The Davis LLP Wills, Estates & Trusts Practice Group has a wide range of experience in all aspects of wills, trusts and estates and related litigation.
We work closely with the firm’s Taxation Group to provide individuals, families and business clients with comprehensive advice tailored to their specific needs to ensure the orderly succession of assets to the next generation including reducing or eliminating probate fees and minimizing or deferring tax on capital gains, to meet any philanthropic desires and to prepare for the possibility that those individuals may become unable to take care of themselves or manage their assets.
Areas of expertise include the following:
- Complex estate planning, including wills, alter ego, joint partner or other trusts
- Planning for potential incapacity including powers of attorney tailored to specific individual and corporate needs, nominations of committee, and representation agreements
- Post-mortem tax planning
- Corporate and share structures, shareholder arrangements, and trusts for shares
- Estate planning for families of persons with disabilities and special needs and advising organizations which assist the disabled community
- Estate planning for disabled individuals
- Adult guardianship, including the appointment of a committee (personal or property guardian)
- End of life decision making
- Representing and advising charities as beneficiaries of an estate or trust
- Passing of executor, trustee or committee accounts
- All aspects of trust and estate administration.
If you are located in British Columbia and are contemplating making a will, completing our Will Instruction Questionnaire will help us to better advise you and you may wish to review our Will Planning and Related Legal Issues Booklet.
If you wish our help probating a will or administering an estate in B.C., please contact a member of our group (found under the Lawyers tab) for our comprehensive estate questionnaire.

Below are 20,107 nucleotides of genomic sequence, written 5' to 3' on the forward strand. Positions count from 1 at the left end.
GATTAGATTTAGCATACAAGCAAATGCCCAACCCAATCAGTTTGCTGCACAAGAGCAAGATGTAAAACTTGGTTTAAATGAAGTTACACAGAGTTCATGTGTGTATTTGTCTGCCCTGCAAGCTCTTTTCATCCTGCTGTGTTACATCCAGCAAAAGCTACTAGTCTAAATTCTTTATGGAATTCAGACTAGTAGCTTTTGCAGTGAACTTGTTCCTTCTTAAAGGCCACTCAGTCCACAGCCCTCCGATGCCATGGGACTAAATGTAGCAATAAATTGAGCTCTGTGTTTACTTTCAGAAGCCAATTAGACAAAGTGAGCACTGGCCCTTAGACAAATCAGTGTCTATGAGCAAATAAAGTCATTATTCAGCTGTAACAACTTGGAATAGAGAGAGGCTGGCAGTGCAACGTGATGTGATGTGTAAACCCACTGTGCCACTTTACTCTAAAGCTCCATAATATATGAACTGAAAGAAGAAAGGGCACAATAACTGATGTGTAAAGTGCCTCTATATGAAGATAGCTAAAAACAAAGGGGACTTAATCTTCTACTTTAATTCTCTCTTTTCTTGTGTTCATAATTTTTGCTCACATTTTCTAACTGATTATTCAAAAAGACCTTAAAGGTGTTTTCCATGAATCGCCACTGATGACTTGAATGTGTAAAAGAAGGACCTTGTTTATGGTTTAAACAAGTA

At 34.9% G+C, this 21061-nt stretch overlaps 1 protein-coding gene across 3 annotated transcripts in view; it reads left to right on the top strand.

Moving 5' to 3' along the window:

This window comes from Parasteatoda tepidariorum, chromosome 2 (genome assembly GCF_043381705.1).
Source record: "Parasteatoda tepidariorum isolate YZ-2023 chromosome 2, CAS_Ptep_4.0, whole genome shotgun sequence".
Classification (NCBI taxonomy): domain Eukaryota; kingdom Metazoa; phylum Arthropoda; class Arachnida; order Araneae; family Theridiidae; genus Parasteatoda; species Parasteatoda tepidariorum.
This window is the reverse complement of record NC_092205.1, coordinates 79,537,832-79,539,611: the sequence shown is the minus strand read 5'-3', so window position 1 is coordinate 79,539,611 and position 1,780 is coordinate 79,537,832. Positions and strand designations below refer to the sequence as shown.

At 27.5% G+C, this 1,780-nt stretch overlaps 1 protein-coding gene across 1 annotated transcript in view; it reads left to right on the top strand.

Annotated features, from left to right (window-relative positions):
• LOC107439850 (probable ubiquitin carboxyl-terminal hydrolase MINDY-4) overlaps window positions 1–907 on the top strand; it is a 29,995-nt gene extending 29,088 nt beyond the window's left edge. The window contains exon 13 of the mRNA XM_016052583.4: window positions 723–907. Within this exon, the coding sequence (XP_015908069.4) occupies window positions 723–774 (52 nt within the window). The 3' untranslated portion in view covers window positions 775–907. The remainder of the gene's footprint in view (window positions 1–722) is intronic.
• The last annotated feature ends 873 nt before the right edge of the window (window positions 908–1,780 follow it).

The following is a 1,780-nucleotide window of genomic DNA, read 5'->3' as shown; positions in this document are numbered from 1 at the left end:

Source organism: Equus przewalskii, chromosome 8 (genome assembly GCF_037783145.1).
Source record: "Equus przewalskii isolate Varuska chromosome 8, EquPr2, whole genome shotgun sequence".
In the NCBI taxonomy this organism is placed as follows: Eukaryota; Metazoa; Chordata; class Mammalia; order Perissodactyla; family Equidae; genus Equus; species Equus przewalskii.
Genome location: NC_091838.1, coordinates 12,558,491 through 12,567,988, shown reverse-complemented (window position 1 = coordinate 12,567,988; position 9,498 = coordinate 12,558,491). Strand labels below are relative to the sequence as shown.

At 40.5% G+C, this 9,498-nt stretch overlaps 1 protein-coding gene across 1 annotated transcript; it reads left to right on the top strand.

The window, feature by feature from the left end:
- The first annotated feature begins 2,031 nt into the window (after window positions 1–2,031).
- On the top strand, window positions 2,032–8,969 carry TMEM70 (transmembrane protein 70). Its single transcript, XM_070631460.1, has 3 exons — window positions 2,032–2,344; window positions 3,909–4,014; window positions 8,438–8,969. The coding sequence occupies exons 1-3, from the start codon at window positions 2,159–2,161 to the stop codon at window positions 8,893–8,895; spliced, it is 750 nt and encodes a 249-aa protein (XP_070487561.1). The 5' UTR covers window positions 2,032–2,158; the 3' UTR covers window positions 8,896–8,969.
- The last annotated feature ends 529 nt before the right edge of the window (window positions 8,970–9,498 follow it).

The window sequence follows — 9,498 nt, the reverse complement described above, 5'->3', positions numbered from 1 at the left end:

We represent beneficiaries, trustees, executors and other personal representatives in disputes relating to wills and estates, including:
- Wills Variation Act actions
- The validity of a will, including allegations of undue influence or incapacity of the deceased
- Court applications to interpret the provisions of a will
- Contested passing of executor, trustee or committee accounts
- Breach of trust actions
- Family-run businesses seeking orderly succession planning to smoothly transition their businesses to the next generation
- Newly created opportunities to defer income tax and avoid probate fees through joint partner, alter ego, and other trusts
- Longer life spans increase the risk of a loss individuals’ cognitive faculties, increasing the need for living wills, powers of attorney, nominations of committee and representation agreements
- Second marriages and common-law relationships lead to sometimes-forgotten yet critical changes in wills, trusts and other estate or personal planning documents
- Mentally or physically challenged adults require plans for ongoing care when their primary caregivers can no longer care for them.
- High net worth families and individuals
- Owners of family-run businesses
- Individuals as executors and trustees, and trust companies in that capacity
- Charities and not-for-profit organizations
- Parents of disabled children
- Disabled individuals as beneficiaries
We have authored many of British Columbia’s texts on trusts, wills and estates, such as Will Precedents: An Annotated Guide for the Continuing Legal Education Society of British Columbia (CLE), In Trust for the Planned Lifetime Advocacy Network, the “Planned Charitable Giving” chapter for the CLE publication British Columbia Estate Planning & Wealth Preservation, the annotations for the “Estate Administration Act” in the recent CLE publication Annotated Estates Practice 2005, and the British Columbia Probate Manual, forerunner of the British Columbia Probate & Estate Administration Practice Manual (chapters of which members of our group regularly update and edit for publication).
Several group members have received recognition as leaders in their field from Martindale-Hubbell and Lexpert, and are senior members of estate-planning associations and councils.